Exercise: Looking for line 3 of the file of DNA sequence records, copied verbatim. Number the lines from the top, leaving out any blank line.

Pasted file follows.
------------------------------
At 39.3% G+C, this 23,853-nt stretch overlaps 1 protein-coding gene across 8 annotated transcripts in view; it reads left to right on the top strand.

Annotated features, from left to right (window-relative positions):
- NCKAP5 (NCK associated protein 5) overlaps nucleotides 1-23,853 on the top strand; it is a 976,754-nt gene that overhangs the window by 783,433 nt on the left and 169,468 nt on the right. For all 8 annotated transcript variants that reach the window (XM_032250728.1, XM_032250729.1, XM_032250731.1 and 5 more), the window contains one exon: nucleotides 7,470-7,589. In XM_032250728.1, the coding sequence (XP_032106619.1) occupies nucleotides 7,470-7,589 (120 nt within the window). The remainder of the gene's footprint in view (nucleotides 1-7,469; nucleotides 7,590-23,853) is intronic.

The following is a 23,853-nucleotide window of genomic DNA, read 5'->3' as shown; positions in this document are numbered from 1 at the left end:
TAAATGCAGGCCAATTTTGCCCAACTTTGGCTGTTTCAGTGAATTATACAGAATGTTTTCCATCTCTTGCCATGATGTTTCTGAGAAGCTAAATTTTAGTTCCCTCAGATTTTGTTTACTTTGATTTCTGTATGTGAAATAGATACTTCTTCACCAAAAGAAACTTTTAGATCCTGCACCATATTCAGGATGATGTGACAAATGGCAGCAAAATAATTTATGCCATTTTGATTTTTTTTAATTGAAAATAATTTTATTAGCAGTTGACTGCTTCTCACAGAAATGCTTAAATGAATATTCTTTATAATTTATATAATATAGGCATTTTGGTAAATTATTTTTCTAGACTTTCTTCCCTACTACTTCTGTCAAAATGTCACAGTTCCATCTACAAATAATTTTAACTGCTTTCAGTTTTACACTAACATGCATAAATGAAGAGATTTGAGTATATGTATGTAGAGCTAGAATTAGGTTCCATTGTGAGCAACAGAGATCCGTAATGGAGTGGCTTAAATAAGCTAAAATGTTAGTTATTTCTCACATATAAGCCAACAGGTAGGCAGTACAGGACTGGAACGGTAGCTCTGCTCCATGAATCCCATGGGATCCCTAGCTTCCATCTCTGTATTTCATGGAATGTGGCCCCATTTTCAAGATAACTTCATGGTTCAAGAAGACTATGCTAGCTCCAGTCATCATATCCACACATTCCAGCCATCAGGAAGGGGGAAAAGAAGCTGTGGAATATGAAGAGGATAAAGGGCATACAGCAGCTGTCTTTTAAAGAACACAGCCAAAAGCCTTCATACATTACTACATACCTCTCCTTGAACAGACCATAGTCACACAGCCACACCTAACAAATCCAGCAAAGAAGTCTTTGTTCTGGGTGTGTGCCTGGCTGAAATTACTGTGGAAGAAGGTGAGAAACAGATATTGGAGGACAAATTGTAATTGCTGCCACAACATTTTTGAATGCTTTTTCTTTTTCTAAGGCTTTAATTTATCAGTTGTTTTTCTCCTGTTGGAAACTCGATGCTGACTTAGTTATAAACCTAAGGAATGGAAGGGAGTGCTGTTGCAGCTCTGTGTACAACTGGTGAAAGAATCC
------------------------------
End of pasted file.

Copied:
- NCKAP5 (NCK associated protein 5) overlaps nucleotides 1-23,853 on the top strand; it is a 976,754-nt gene that overhangs the window by 783,433 nt on the left and 169,468 nt on the right. For all 8 annotated transcript variants that reach the window (XM_032250728.1, XM_032250729.1, XM_032250731.1 and 5 more), the window contains one exon: nucleotides 7,470-7,589. In XM_032250728.1, the coding sequence (XP_032106619.1) occupies nucleotides 7,470-7,589 (120 nt within the window). The remainder of the gene's footprint in view (nucleotides 1-7,469; nucleotides 7,590-23,853) is intronic.